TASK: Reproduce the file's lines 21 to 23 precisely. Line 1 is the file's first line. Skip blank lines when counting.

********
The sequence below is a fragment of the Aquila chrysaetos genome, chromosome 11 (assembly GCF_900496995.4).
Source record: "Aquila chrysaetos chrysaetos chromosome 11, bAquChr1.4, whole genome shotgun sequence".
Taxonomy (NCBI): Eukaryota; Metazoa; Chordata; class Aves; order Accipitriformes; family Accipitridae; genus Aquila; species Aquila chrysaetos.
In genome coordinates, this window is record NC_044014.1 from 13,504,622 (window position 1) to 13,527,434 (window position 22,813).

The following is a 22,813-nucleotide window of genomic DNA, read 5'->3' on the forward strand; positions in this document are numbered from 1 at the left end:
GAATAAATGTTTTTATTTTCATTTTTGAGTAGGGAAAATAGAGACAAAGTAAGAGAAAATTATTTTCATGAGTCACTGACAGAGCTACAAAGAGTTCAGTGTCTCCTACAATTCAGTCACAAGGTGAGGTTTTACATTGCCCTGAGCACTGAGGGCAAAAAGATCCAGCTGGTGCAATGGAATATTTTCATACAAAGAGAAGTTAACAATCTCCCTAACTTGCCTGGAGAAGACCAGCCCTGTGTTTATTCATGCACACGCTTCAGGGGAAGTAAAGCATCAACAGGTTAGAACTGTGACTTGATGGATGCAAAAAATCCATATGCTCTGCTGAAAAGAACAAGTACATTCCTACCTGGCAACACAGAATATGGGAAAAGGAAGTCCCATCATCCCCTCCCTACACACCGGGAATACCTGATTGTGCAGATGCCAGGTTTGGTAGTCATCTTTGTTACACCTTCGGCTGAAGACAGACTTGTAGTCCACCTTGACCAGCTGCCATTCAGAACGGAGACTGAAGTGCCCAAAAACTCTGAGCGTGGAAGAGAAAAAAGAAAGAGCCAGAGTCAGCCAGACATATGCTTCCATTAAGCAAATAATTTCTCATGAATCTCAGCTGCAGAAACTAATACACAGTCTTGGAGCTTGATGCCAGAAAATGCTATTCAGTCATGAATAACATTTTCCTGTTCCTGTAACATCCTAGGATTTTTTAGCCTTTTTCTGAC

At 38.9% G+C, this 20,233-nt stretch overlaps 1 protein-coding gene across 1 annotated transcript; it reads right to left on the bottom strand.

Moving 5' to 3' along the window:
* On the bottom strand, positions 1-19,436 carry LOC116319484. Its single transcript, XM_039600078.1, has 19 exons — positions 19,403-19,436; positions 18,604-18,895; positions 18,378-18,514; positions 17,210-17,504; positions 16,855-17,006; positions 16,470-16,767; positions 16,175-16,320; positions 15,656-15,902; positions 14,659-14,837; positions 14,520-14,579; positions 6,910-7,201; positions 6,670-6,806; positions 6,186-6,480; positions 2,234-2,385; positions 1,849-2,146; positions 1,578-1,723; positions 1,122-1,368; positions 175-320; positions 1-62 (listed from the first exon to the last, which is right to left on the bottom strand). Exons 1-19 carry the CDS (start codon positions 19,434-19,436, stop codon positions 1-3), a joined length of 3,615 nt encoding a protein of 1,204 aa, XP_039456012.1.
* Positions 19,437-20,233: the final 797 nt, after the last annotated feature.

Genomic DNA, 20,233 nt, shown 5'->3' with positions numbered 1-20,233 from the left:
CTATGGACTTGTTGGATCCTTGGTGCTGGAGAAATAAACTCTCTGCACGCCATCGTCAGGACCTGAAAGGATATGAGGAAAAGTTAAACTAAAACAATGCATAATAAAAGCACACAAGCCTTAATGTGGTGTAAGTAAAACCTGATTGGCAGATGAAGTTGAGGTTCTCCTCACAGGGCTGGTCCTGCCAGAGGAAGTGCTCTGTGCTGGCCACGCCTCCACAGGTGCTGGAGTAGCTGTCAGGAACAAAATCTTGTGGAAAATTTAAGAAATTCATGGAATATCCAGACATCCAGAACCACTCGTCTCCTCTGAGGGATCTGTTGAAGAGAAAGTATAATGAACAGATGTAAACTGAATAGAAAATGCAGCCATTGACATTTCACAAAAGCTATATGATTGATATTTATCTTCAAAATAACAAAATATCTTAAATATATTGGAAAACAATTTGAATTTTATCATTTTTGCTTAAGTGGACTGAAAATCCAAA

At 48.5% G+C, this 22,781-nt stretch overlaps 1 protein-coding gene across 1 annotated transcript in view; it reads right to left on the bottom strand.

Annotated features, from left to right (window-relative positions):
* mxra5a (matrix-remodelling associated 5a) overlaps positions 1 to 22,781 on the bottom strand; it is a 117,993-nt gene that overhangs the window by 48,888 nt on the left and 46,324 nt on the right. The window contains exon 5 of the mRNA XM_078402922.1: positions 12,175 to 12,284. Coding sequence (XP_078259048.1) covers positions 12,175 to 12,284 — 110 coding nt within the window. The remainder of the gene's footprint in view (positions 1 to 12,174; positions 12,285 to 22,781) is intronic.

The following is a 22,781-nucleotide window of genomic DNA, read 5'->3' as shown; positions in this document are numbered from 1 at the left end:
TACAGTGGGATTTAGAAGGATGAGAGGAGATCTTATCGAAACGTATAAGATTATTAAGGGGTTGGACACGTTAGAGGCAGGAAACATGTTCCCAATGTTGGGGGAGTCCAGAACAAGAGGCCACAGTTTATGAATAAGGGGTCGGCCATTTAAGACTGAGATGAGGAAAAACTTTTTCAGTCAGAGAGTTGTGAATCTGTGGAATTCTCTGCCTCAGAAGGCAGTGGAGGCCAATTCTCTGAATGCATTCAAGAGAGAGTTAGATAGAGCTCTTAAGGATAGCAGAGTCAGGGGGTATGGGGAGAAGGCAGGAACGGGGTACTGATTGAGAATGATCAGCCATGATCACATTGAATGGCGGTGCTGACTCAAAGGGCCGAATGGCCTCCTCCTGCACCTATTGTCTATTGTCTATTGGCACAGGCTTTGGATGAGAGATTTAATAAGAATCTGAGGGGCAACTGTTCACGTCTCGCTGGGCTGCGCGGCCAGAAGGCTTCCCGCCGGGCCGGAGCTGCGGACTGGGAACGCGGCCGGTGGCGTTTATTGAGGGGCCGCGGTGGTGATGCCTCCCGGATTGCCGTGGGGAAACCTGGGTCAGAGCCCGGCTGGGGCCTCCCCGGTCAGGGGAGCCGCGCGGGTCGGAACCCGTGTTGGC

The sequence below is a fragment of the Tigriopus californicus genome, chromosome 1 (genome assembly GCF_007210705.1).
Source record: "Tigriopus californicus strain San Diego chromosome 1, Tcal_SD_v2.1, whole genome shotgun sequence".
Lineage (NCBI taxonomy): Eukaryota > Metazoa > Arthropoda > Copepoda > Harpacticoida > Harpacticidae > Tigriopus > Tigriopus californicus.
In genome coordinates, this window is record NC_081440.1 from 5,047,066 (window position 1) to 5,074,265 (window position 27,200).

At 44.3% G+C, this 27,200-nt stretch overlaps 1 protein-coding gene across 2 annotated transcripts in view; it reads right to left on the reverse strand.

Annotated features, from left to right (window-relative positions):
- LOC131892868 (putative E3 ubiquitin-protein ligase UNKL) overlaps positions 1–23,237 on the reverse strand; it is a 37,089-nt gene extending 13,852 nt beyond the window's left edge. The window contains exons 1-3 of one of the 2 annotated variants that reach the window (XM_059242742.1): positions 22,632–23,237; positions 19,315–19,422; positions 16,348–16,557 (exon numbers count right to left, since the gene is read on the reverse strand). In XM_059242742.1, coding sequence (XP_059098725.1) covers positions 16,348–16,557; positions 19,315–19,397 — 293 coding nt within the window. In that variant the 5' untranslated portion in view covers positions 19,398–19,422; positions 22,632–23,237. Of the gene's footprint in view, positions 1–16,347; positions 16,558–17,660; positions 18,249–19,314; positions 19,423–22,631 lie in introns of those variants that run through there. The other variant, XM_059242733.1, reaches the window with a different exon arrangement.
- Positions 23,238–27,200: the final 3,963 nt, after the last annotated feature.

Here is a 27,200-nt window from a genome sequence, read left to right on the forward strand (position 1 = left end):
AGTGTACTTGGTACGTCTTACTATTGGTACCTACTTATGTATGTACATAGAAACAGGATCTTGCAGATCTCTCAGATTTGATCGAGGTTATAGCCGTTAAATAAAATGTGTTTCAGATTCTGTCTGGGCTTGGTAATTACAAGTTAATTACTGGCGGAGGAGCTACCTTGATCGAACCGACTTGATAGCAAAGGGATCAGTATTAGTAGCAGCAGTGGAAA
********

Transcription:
In genome coordinates, this window is record NC_081440.1 from 5,047,066 (window position 1) to 5,074,265 (window position 27,200).

At 44.3% G+C, this 27,200-nt stretch overlaps 1 protein-coding gene across 2 annotated transcripts in view; it reads right to left on the reverse strand.

Annotated features, from left to right (window-relative positions):